Using the Gemini North telescope, scientists detected the strongest wind of any quasar moving at a speed close to 13% of the speed of light. Interestingly, it has enough energy to impact the formation of stars across an entire galaxy.
The energetic wind of the quasar SDSS J135246.37 + 423923.5 moves in its host galaxy. The quasar is approximately 60 billion light-years from Earth.
Scientists also measured the mass of the supermassive black hole feeding the quasar. This astronomical object is 8.6 billion times more massive than the Sun -about 2000 times the mass of black hole in the center of our Milky Way and 50% more massive than the famous black hole of the Messier 87 galaxy.
Sarah Gallagher, astronomer at Western University (Canada) who led the Gemini observations, said, “While high-speed winds had already been observed in quasars, they were thin and vaporous, carrying only a relatively small amount of mass. The output of this quasar, in comparison, sweeps an enormous amount of mass at incredible speeds. This wind is extremely strong, and we don’t know how the quasar can launch something so substantial. “
Karen Leighly, an astronomer at the University of Oklahoma, who was one of the scientific leaders of this research, said: “We were shocked – this is not a new quasar, but no one knew how incredible it was until the team got the Gemini spectrum. These objects were too difficult to study before our team is not developing our methodology and having the data we needed, and now it looks like it might be the most interesting type of wind quasar to study. ”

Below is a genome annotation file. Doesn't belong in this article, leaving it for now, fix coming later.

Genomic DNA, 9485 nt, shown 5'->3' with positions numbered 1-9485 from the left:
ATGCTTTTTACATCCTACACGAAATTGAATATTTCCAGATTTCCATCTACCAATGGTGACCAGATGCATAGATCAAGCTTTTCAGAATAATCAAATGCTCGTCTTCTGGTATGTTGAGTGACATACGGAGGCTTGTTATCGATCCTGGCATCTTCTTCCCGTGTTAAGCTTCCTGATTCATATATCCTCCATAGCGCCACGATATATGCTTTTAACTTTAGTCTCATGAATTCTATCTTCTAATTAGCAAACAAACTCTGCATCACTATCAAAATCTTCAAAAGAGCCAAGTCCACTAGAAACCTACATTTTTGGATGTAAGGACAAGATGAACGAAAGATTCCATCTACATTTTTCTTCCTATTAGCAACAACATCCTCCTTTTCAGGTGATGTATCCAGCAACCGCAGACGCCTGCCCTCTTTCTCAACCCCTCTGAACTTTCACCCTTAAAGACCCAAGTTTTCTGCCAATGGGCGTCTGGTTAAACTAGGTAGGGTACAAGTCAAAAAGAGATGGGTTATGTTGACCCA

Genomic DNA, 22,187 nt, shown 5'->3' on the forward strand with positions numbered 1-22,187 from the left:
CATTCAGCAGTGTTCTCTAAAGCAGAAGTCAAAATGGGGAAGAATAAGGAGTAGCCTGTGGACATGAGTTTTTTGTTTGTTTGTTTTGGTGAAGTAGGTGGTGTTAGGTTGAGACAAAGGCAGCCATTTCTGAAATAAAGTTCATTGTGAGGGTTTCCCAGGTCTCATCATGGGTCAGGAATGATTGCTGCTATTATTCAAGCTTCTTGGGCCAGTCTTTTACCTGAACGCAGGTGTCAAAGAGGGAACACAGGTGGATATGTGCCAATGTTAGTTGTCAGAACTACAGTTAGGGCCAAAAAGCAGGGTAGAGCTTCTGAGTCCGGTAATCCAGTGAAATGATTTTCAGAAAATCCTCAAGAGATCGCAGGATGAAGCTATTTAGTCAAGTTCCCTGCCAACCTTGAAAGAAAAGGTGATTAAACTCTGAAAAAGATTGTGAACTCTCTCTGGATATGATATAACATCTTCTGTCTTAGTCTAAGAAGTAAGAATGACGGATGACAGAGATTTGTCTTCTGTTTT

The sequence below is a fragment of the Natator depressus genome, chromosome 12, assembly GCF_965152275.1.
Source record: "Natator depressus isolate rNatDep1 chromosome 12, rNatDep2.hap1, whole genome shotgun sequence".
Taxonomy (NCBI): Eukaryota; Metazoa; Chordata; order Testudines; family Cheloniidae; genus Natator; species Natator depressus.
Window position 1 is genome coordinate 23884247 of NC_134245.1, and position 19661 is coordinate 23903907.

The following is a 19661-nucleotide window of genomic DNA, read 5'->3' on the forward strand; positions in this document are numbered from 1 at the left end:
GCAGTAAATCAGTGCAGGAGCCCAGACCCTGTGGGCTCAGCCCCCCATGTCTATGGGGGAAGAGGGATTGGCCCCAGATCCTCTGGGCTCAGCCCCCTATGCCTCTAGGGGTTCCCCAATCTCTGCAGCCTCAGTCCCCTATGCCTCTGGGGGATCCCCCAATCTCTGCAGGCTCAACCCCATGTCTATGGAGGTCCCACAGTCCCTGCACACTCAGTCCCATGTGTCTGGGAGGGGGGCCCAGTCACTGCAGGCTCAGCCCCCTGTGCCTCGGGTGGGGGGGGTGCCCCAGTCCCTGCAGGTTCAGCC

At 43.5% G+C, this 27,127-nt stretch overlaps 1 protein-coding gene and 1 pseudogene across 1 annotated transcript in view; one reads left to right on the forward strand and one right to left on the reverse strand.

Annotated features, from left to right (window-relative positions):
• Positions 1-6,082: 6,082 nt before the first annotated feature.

Hyunseop (Joseph) Choi, a graduate student from the University of Oklahoma and the first author of the scientific article on this discovery, said: “Some quasar-induced winds have enough energy to sweep away the material of a galaxy that is needed to form stars and thereby quench the formation of stars.” We have studied a particularly windy quasar, SDSS J135246.37 + 423923.5, whose flow is so thick that it is difficult to detect the signature of the quasar itself at visible wavelengths. “
Despite the obstruction, the team was able to get a clear view of the quasar using the Gemini Near Infrared Spectrograph (GNIRS) on Gemini North to observe at infrared wavelengths. Using a combination of high quality Gemini spectra and a pioneering computer modeling approach, astronomers discovered the nature of the object’s outflow, which was remarkably more energetic than any previously measured quasar flow.
Choi said: “We do not know how many of these extraordinary objects are in the catalogs of quasars that we do not yet know. Since automated software generally identifies quasars by strong emission lines or the color blue – two properties that our object misses – there could be more of these quasars with extremely powerful speeds hidden in our surveys.
Martin Still, director of an astronomy program at the National Science Foundation, which funds the United States’ Gemini Observatory as part of an international collaboration, said: “This extraordinary discovery was made possible thanks to the resources provided by the International Gemini Observatory; discovery opens new windows and new opportunities to explore the Universe in the years to come. “
- Discovery of a remarkably powerful wide absorption line Quasar output stream in SDSS J135246.37 + 423923.5. DOI: 10.3847 / 1538-4357 / ab6f72